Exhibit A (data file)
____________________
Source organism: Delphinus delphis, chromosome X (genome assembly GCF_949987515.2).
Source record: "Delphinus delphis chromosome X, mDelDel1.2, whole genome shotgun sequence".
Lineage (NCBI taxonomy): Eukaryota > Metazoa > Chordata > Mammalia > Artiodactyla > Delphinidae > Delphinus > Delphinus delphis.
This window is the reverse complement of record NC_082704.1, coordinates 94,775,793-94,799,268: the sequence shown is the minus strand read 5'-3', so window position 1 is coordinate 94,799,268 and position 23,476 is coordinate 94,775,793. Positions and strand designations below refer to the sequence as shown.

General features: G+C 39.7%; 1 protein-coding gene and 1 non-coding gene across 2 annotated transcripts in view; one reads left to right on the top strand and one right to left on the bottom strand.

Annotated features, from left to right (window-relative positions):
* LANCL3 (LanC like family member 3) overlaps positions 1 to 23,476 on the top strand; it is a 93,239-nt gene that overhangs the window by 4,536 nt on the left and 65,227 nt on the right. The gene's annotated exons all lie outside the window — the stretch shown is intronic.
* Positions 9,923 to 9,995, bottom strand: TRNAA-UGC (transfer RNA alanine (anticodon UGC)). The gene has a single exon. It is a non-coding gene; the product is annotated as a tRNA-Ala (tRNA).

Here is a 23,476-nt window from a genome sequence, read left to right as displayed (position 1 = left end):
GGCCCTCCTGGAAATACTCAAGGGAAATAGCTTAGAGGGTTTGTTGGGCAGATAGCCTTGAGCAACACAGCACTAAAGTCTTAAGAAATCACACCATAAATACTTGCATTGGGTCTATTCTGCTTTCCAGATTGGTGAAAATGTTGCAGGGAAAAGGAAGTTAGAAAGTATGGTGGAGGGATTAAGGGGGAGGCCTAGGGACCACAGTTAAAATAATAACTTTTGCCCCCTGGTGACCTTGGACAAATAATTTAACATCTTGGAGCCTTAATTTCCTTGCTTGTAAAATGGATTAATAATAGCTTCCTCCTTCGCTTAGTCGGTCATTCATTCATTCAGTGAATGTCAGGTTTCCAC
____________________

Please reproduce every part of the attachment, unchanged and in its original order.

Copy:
Source organism: Delphinus delphis, chromosome X (genome assembly GCF_949987515.2).
Source record: "Delphinus delphis chromosome X, mDelDel1.2, whole genome shotgun sequence".
Lineage (NCBI taxonomy): Eukaryota > Metazoa > Chordata > Mammalia > Artiodactyla > Delphinidae > Delphinus > Delphinus delphis.
This window is the reverse complement of record NC_082704.1, coordinates 94,775,793-94,799,268: the sequence shown is the minus strand read 5'-3', so window position 1 is coordinate 94,799,268 and position 23,476 is coordinate 94,775,793. Positions and strand designations below refer to the sequence as shown.

General features: G+C 39.7%; 1 protein-coding gene and 1 non-coding gene across 2 annotated transcripts in view; one reads left to right on the top strand and one right to left on the bottom strand.

Annotated features, from left to right (window-relative positions):
* LANCL3 (LanC like family member 3) overlaps positions 1 to 23,476 on the top strand; it is a 93,239-nt gene that overhangs the window by 4,536 nt on the left and 65,227 nt on the right. The gene's annotated exons all lie outside the window — the stretch shown is intronic.
* Positions 9,923 to 9,995, bottom strand: TRNAA-UGC (transfer RNA alanine (anticodon UGC)). The gene has a single exon. It is a non-coding gene; the product is annotated as a tRNA-Ala (tRNA).

Here is a 23,476-nt window from a genome sequence, read left to right as displayed (position 1 = left end):
GGCCCTCCTGGAAATACTCAAGGGAAATAGCTTAGAGGGTTTGTTGGGCAGATAGCCTTGAGCAACACAGCACTAAAGTCTTAAGAAATCACACCATAAATACTTGCATTGGGTCTATTCTGCTTTCCAGATTGGTGAAAATGTTGCAGGGAAAAGGAAGTTAGAAAGTATGGTGGAGGGATTAAGGGGGAGGCCTAGGGACCACAGTTAAAATAATAACTTTTGCCCCCTGGTGACCTTGGACAAATAATTTAACATCTTGGAGCCTTAATTTCCTTGCTTGTAAAATGGATTAATAATAGCTTCCTCCTTCGCTTAGTCGGTCATTCATTCATTCAGTGAATGTCAGGTTTCCAC